As you were barbecuing over this last weekend, you may have noticed that your lawn is a little less than the picturesque thick green carpet that you wish it to be. You are starting to think that it may be time to add a little bit of something extra to your lawn to help it get back to its glory days.
Good for you in doing your due diligence and researching fertilizer and all its incredible properties! There are so many things to know about your lawn food before going out and investing in fertilizer. Using fertilizer is like a machine in that there are many cogs to be taken into consideration. And we all know that in the war against your lawn, knowing is half the battle.
What does fertilizer do?
Fertilizer, at its simplest, is food for anything that grows. It provides nutrients that your plants need that it doesn’t get from the sun’s rays, regular watering, or the soil that the plant sits in.
While some plants like grass grow in all types of climates, all soil is not created equally. Or anywhere close to the same. Florida’s soil is almost entirely sand, Washington state is primarily volcanic ash soil, and our soil is Harney silt loam. (Fun fact: this is our official state soil since 1990 – yes, state soils are a thing!)
We all know that our plants, flowers, and grass need sun, liquid sun (that precious rainfall or the type you provide on a regular schedule, and soil to grow in. You may not realize that there are particular minerals that your plants and grass need to thrive. And this should come as no surprise – they are living things, after all, just like us humans, and we require specific vitamins and minerals to stay healthy and to grow.
Potassium, nitrogen, and phosphorous are the main ingredients to cook up a happy, healthy lawn. When you don’t get the calcium, vitamin C, and iron your body needs, bones start to break down, your immune system fails, and your blood can’t run through your body correctly.
Without potassium, nitrogen, and phosphorus, your plants will weekend and refused to grow. They can even die out completely. Fertilizers are built around providing these particular nutrients to your lawn and flowerbed spaces.
What are the different types of fertilizer?
Fertilizers are broken down into several different categories. The first significant branch of the fertilizer tree is natural or organic, and inorganic or artificial. Both fertilizers have advantages and disadvantages and are often dependant on your lawn, your choices and personal preferences, and your soil needs.
Many people decide to go the organic route for reasons of environmental impact. There are lots of folks who prefer not to introduce chemicals into their soil as much as possible. Organic fertilizers take their time setting into your soil and will therefore not produce results quickly. Because organic fertilizers come from compost, they tend not to be specific about what nutrients you are introducing to your soil.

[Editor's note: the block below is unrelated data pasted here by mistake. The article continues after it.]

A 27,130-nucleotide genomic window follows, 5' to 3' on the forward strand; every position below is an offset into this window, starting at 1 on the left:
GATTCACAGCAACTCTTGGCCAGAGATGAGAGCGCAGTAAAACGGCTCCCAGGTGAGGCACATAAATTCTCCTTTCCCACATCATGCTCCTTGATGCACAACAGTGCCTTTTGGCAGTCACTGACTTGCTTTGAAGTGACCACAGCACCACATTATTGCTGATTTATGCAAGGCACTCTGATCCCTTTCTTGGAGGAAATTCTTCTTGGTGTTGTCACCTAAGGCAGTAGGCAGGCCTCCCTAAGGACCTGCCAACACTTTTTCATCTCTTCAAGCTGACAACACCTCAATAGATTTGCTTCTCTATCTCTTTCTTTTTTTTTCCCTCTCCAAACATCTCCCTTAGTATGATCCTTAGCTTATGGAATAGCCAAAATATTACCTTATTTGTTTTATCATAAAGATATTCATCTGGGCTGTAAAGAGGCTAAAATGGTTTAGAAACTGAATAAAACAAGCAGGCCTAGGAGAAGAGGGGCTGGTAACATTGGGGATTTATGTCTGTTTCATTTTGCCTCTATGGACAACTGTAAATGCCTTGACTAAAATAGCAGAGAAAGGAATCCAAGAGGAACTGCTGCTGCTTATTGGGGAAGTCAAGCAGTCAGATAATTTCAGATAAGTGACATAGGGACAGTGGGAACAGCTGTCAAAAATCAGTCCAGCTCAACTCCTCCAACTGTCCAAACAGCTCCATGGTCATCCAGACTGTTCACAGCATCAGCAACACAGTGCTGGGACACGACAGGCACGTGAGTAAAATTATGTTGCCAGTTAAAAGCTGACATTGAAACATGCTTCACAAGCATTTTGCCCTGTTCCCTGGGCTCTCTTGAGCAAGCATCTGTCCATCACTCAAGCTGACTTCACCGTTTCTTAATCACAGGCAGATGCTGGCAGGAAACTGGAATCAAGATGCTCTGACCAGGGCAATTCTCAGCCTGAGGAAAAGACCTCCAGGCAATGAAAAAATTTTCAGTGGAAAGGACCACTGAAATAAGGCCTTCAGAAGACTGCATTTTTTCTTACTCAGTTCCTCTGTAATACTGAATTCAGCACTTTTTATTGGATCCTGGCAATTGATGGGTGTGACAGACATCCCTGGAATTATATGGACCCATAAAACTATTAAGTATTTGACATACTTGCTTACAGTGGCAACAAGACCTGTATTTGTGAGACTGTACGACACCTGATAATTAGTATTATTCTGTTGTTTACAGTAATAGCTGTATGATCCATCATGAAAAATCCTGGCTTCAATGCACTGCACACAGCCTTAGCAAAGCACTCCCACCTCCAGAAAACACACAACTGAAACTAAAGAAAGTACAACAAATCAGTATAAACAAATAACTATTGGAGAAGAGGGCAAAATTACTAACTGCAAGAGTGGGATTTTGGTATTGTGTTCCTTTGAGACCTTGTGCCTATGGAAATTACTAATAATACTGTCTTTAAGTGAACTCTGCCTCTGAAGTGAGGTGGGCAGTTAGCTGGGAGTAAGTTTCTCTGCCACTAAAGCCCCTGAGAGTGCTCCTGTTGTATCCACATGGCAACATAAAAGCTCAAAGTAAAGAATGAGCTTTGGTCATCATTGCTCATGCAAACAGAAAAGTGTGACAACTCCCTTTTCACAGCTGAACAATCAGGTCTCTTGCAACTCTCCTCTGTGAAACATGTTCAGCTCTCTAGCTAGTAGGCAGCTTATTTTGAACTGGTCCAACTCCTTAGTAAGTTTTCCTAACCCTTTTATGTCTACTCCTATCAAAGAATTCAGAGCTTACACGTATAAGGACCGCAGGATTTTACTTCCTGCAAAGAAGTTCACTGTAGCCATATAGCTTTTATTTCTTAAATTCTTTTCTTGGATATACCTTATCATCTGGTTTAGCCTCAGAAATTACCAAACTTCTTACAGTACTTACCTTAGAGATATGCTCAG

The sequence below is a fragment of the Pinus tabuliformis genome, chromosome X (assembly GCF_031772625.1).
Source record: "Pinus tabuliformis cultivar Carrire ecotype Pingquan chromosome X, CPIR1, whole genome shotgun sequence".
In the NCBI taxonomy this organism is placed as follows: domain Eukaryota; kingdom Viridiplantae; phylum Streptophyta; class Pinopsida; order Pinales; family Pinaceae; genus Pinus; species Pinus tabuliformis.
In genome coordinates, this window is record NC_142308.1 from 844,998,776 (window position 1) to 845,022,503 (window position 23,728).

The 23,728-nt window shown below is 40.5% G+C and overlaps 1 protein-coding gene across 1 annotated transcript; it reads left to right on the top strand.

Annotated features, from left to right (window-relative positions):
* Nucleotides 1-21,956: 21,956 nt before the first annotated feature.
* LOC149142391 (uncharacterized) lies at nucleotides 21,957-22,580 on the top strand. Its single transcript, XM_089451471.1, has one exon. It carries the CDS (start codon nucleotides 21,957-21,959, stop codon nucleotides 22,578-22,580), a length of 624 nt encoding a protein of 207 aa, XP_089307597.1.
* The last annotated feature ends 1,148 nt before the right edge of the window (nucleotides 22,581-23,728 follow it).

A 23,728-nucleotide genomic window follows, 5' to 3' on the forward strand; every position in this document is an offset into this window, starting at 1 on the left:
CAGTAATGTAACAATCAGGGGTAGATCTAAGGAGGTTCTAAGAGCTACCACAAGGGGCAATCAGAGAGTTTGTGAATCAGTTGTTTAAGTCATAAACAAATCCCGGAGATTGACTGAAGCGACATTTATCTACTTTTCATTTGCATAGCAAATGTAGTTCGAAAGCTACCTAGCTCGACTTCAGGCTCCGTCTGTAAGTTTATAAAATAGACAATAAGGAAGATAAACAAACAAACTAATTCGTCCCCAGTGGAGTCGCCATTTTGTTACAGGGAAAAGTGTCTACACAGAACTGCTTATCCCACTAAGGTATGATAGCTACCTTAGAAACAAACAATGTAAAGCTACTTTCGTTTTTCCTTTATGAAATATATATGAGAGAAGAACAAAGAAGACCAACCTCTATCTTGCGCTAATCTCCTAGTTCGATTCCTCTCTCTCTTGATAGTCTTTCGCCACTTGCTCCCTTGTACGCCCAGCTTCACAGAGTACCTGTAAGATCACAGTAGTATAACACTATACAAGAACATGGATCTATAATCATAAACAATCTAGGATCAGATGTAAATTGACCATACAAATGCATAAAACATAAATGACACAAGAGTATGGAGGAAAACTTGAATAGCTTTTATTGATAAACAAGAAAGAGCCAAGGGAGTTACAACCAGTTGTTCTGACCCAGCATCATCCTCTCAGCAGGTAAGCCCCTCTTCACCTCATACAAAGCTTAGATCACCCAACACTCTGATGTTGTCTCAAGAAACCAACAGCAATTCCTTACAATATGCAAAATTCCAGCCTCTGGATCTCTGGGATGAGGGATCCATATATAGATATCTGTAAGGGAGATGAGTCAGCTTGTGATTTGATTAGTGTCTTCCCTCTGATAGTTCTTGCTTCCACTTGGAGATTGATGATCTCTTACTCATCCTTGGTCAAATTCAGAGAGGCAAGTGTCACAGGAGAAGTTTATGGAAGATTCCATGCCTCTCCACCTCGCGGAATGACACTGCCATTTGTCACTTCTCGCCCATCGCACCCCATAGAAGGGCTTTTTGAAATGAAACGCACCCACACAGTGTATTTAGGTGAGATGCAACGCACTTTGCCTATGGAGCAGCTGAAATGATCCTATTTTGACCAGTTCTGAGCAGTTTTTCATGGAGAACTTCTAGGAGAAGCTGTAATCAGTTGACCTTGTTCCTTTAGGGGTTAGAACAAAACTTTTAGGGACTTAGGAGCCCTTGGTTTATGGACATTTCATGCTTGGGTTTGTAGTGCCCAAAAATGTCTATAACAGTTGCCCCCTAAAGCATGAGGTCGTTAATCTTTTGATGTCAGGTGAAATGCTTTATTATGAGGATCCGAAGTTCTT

All-natural fertilizers also don’t have designated amounts of potassium, nitrogen, and phosphorous (PNP), so it can be tricky to ensure that if your soil lacks specific things, it’s getting exactly what it needs. They also can tend to be a bit pricey, but if you compost yourself, they can be completely free.
Inorganic fertilizers introduce specific things that your soil needs in particular amounts. Maybe your soil is lacking in potassium specifically, or phosphorus and nitrogen specifically. Due to their artificial makeup, inorganic fertilizers allow you to introduce particular vitamins and minerals into your soil that it particularly needs.
Inorganic fertilizers also are considered a quick fix to any of the soil issues your property may be having. Because it leaves out anything that your soil may not need, it can get to the root of the issue immediately and start fixing them right away. The most significant disadvantage to inorganic fertilizers is that they are inorganic. Many folks prefer not to go the route of having chemicals introduced in their soil and choose organic methods.
How can you tell what is best for my landscape?
The fastest and most effective way to determine your landscape needs is to have a core soil sample taken and evaluated. This will tell your professional what nutrients may be lacking and what fertilizer may be the best option for you.
Once this evaluation has been complete, you will have the opportunity to try and go either the organic or inorganic route. If your soil needs all three nutrients in relatively equal amounts, going the organic way is pretty simple in ensuring that the compost contains food rich in all three minerals. Or, if your soil needs a particular mineral more than the rest, inorganic may be a great option as each mineral is measured out precisely to provide your soil with exactly what it needs.
How much and when should fertilizer be used?
Here is where fertilizer gets a little tricky. While it’s tempting to go pick yourself out a great fertilizer and start spreading the news all over your landscape, this is a bad idea. There are precise times of year that you should lay down fertilizer and very particular amounts of fertilizer that you should use, so your landscape isn’t saturated with too much of a good thing. September is a prime month to lay down fertilizer if your grass calls for a once-a-year feeding. Have your pro help you figure out exactly the right amount of fertilizer to use on your landscaping.
Can anyone help me with these decisions – and in the application?
Divine Lawns are well versed in all the ins and outs of feeding your lawn the right way. We have cultivated a wealth of experience and knowledge in organic and inorganic fertilizers and can help figure out what fertilizer will work best for your landscape. After all, a well-fertilized landscape isn’t just beautiful; it’s Divine.